Lucretius, de Rerum Natura 3.995-1002
“Sisyphus, too, is right in front of our eyes in daily life – he has learned to seek the fasces and the savage axes from the people, and always returns conquered and sad. For, to seek power, which is empty and never actually granted, and to endure labor in its pursuit, this is to push the rock pushing against us up a steep mountain, which is nevertheless rolled back down from the topmost peak and seeks the level ground of the flat fields below.”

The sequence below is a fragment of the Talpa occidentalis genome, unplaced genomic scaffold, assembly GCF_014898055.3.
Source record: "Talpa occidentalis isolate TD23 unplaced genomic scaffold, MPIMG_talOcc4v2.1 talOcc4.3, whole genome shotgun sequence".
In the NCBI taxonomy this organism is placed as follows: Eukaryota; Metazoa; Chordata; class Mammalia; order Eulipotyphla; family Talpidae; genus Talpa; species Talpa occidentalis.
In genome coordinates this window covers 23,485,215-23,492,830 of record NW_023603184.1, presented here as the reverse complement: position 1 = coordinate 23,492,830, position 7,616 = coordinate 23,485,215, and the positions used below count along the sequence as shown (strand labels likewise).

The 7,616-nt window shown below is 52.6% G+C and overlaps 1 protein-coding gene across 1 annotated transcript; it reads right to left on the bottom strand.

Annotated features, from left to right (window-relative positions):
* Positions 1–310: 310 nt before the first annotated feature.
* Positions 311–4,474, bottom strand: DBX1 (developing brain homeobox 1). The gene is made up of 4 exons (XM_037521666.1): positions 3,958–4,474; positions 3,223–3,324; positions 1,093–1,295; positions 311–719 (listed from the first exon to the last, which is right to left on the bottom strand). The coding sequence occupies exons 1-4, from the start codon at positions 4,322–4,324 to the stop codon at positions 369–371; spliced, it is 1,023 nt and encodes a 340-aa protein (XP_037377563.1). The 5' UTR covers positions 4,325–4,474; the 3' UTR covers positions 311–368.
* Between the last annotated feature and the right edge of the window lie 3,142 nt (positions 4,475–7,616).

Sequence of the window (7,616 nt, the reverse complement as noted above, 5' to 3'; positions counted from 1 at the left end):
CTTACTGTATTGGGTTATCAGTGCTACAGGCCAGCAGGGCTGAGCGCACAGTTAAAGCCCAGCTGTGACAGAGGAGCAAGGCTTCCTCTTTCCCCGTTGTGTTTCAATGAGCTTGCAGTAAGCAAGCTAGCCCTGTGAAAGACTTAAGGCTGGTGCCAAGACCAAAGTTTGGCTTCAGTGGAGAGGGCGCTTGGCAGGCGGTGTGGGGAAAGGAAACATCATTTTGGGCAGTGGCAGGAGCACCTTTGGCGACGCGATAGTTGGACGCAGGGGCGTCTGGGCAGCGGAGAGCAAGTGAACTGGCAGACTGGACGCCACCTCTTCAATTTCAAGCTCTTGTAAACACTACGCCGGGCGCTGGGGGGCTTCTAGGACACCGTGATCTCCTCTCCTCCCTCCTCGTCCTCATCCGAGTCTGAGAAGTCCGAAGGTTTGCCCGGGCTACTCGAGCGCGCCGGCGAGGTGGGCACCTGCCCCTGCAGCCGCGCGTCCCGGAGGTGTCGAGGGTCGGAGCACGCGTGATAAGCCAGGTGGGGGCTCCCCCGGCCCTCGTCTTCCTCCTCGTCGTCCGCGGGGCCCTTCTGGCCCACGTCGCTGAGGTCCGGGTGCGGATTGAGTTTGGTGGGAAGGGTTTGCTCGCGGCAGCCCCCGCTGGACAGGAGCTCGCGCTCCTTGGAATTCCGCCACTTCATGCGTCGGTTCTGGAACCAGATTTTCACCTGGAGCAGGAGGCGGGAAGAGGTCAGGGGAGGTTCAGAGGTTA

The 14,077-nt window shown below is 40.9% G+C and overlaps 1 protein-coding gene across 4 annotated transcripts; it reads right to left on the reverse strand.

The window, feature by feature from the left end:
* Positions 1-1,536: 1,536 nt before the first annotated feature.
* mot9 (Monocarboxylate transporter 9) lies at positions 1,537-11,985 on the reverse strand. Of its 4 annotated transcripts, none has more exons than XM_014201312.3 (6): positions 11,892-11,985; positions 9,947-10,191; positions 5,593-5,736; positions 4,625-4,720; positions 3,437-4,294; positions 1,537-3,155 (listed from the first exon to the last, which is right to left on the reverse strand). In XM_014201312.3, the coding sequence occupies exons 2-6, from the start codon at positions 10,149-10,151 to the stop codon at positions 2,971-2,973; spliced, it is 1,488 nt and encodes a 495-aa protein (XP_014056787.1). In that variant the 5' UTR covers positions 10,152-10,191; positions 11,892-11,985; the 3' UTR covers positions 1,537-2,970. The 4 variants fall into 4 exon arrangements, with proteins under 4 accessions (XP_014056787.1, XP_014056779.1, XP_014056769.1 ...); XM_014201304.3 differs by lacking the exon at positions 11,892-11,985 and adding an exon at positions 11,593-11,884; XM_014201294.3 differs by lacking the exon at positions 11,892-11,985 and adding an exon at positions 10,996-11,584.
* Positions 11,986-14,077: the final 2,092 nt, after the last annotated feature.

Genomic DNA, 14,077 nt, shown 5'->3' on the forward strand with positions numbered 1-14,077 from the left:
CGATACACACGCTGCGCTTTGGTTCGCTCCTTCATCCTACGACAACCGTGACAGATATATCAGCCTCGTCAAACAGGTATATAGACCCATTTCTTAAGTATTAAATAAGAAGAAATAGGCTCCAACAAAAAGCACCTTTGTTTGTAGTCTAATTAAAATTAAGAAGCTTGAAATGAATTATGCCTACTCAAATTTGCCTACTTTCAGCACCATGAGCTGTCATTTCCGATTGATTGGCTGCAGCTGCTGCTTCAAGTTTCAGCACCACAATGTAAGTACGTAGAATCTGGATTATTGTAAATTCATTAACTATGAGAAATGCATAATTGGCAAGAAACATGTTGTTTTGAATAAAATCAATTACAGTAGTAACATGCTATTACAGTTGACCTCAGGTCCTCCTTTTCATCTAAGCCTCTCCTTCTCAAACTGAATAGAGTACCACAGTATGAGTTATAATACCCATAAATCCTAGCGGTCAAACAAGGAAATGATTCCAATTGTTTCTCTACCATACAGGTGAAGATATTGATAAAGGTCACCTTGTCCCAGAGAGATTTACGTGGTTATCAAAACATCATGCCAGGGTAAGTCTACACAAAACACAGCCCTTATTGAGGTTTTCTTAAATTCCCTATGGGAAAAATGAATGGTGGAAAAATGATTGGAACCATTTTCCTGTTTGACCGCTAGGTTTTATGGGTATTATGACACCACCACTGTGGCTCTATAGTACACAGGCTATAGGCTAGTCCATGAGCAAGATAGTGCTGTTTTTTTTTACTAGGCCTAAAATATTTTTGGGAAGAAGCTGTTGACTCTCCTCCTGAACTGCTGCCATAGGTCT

Sisyphus in vita quoque nobis ante oculos est,
qui petere a populo fasces saevasque secures
imbibit et semper victus tristisque recedit.
nam petere imperium, quod inanest nec datur umquam,
atque in eo semper durum sufferre laborem,
hoc est adverso nixantem trudere monte
saxum, quod tamen [e] summo iam vertice rusum
volvitur et plani raptim petit aequora campi.